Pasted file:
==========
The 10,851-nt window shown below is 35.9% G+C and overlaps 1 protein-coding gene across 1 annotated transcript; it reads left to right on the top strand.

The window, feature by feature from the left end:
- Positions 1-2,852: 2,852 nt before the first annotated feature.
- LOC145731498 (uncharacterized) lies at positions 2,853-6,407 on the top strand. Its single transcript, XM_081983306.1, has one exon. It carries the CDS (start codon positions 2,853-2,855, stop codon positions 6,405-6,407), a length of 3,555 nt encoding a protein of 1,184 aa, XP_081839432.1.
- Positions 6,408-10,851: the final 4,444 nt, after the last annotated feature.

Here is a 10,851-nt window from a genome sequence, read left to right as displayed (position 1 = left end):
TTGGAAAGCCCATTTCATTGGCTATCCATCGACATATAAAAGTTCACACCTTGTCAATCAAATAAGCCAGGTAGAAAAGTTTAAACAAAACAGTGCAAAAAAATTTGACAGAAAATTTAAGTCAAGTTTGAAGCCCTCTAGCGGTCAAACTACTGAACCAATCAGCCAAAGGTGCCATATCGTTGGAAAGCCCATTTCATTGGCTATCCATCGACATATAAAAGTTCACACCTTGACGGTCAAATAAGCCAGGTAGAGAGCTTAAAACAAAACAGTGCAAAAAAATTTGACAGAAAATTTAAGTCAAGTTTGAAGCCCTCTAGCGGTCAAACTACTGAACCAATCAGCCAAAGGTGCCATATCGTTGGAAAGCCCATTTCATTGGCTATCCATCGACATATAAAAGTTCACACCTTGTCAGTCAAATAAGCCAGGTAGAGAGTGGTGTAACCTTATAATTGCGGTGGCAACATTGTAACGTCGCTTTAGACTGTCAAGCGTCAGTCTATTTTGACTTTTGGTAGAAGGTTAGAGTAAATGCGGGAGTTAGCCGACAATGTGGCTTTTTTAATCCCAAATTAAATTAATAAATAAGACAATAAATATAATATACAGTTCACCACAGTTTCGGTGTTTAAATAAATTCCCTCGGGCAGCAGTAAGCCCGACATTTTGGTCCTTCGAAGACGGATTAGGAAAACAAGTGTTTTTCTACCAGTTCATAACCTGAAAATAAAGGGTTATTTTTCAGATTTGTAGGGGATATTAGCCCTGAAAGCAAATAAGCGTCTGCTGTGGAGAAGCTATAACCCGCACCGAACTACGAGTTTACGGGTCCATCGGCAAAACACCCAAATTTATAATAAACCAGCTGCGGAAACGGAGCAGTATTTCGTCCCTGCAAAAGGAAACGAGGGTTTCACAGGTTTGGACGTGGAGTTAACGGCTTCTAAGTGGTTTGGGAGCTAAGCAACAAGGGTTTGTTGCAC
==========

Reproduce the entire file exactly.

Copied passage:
The 10,851-nt window shown below is 35.9% G+C and overlaps 1 protein-coding gene across 1 annotated transcript; it reads left to right on the top strand.

The window, feature by feature from the left end:
- Positions 1-2,852: 2,852 nt before the first annotated feature.
- LOC145731498 (uncharacterized) lies at positions 2,853-6,407 on the top strand. Its single transcript, XM_081983306.1, has one exon. It carries the CDS (start codon positions 2,853-2,855, stop codon positions 6,405-6,407), a length of 3,555 nt encoding a protein of 1,184 aa, XP_081839432.1.
- Positions 6,408-10,851: the final 4,444 nt, after the last annotated feature.

Here is a 10,851-nt window from a genome sequence, read left to right as displayed (position 1 = left end):
TTGGAAAGCCCATTTCATTGGCTATCCATCGACATATAAAAGTTCACACCTTGTCAATCAAATAAGCCAGGTAGAAAAGTTTAAACAAAACAGTGCAAAAAAATTTGACAGAAAATTTAAGTCAAGTTTGAAGCCCTCTAGCGGTCAAACTACTGAACCAATCAGCCAAAGGTGCCATATCGTTGGAAAGCCCATTTCATTGGCTATCCATCGACATATAAAAGTTCACACCTTGACGGTCAAATAAGCCAGGTAGAGAGCTTAAAACAAAACAGTGCAAAAAAATTTGACAGAAAATTTAAGTCAAGTTTGAAGCCCTCTAGCGGTCAAACTACTGAACCAATCAGCCAAAGGTGCCATATCGTTGGAAAGCCCATTTCATTGGCTATCCATCGACATATAAAAGTTCACACCTTGTCAGTCAAATAAGCCAGGTAGAGAGTGGTGTAACCTTATAATTGCGGTGGCAACATTGTAACGTCGCTTTAGACTGTCAAGCGTCAGTCTATTTTGACTTTTGGTAGAAGGTTAGAGTAAATGCGGGAGTTAGCCGACAATGTGGCTTTTTTAATCCCAAATTAAATTAATAAATAAGACAATAAATATAATATACAGTTCACCACAGTTTCGGTGTTTAAATAAATTCCCTCGGGCAGCAGTAAGCCCGACATTTTGGTCCTTCGAAGACGGATTAGGAAAACAAGTGTTTTTCTACCAGTTCATAACCTGAAAATAAAGGGTTATTTTTCAGATTTGTAGGGGATATTAGCCCTGAAAGCAAATAAGCGTCTGCTGTGGAGAAGCTATAACCCGCACCGAACTACGAGTTTACGGGTCCATCGGCAAAACACCCAAATTTATAATAAACCAGCTGCGGAAACGGAGCAGTATTTCGTCCCTGCAAAAGGAAACGAGGGTTTCACAGGTTTGGACGTGGAGTTAACGGCTTCTAAGTGGTTTGGGAGCTAAGCAACAAGGGTTTGTTGCAC